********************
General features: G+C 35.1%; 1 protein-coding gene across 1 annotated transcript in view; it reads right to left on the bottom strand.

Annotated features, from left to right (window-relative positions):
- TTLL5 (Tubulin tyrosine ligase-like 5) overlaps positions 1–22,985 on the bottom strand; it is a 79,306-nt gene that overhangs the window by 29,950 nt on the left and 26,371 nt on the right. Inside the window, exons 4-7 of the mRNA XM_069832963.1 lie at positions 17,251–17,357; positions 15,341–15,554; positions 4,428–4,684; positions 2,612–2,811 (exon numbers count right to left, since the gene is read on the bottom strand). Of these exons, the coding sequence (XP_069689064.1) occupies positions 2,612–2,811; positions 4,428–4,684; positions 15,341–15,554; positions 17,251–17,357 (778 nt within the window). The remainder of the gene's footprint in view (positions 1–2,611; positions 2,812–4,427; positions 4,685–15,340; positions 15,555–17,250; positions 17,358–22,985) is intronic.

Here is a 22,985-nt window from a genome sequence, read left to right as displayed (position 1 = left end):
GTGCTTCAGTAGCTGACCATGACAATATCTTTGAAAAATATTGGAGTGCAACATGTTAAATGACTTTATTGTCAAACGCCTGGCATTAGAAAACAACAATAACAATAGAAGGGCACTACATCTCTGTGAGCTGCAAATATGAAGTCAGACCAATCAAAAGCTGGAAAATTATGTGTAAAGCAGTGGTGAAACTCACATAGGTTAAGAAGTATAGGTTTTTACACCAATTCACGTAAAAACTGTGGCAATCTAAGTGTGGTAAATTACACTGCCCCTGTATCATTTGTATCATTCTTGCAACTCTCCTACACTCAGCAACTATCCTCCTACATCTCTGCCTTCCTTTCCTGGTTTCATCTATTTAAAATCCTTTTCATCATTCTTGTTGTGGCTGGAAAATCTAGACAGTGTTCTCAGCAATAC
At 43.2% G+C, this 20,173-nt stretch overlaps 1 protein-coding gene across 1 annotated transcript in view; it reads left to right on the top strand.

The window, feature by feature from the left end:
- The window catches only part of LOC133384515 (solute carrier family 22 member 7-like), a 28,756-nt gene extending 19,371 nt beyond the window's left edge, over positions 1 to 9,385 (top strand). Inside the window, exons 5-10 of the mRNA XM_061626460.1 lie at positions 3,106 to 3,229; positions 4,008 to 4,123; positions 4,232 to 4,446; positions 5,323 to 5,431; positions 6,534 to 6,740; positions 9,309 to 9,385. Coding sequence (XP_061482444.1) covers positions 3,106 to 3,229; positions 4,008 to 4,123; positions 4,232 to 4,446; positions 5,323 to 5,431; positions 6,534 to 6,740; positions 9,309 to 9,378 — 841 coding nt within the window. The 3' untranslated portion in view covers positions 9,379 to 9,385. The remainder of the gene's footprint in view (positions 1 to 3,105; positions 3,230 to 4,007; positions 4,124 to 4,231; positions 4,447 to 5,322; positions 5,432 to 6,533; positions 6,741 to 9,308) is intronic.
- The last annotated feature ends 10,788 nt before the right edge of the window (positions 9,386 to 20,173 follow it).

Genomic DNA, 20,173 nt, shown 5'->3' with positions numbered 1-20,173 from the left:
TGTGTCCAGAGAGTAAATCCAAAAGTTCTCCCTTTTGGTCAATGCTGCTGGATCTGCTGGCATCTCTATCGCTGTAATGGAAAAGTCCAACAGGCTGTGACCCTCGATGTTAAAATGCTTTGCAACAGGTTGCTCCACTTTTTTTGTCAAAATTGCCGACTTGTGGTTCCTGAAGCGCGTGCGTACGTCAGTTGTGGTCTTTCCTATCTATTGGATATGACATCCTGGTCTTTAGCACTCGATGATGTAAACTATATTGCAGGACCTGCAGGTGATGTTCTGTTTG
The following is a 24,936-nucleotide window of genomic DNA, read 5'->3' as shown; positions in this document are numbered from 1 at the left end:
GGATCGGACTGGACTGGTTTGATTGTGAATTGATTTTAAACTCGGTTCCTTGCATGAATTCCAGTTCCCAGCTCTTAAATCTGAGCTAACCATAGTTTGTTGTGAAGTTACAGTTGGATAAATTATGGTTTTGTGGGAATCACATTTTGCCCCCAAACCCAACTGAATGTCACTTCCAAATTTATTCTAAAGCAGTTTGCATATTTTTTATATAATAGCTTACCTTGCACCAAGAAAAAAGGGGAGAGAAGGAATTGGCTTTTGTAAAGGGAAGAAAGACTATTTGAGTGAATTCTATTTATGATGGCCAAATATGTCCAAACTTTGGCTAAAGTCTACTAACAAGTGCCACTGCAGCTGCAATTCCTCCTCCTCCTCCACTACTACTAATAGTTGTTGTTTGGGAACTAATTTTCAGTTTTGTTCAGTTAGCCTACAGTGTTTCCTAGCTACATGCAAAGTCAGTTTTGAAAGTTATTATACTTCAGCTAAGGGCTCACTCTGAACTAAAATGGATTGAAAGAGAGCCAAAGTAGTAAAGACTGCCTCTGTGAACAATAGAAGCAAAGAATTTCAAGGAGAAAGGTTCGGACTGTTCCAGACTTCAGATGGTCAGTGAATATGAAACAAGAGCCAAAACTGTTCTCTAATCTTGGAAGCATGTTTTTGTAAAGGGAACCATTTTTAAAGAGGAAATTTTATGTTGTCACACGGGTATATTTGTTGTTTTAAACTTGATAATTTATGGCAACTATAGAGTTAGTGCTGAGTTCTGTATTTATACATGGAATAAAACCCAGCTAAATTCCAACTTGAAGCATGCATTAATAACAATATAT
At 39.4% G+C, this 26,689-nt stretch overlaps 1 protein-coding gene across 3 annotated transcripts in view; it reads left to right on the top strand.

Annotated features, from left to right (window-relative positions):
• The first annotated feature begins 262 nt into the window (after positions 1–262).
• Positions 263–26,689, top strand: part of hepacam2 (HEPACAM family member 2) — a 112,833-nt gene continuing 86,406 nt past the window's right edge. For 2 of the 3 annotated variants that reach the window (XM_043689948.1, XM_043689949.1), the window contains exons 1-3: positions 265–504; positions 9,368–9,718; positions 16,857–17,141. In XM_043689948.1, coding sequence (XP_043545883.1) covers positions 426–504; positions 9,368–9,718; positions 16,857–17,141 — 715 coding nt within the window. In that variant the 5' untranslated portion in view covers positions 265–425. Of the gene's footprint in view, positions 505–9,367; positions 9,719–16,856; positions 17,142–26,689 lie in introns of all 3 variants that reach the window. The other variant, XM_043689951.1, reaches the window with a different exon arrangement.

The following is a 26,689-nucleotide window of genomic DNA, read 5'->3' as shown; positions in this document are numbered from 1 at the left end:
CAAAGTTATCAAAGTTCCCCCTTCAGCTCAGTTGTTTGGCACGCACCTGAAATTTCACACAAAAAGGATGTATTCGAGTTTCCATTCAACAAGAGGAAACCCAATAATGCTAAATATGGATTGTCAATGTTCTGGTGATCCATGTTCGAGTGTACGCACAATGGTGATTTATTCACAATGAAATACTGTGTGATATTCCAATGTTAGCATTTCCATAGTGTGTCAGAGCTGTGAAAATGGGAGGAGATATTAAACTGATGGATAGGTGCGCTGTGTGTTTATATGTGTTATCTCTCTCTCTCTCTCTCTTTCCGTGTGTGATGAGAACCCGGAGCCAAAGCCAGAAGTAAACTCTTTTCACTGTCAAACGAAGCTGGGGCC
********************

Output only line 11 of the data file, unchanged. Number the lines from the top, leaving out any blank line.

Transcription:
TGTGTCCAGAGAGTAAATCCAAAAGTTCTCCCTTTTGGTCAATGCTGCTGGATCTGCTGGCATCTCTATCGCTGTAATGGAAAAGTCCAACAGGCTGTGACCCTCGATGTTAAAATGCTTTGCAACAGGTTGCTCCACTTTTTTTGTCAAAATTGCCGACTTGTGGTTCCTGAAGCGCGTGCGTACGTCAGTTGTGGTCTTTCCTATCTATTGGATATGACATCCTGGTCTTTAGCACTCGATGATGTAAACTATATTGCAGGACCTGCAGGTGATGTTCTGTTTG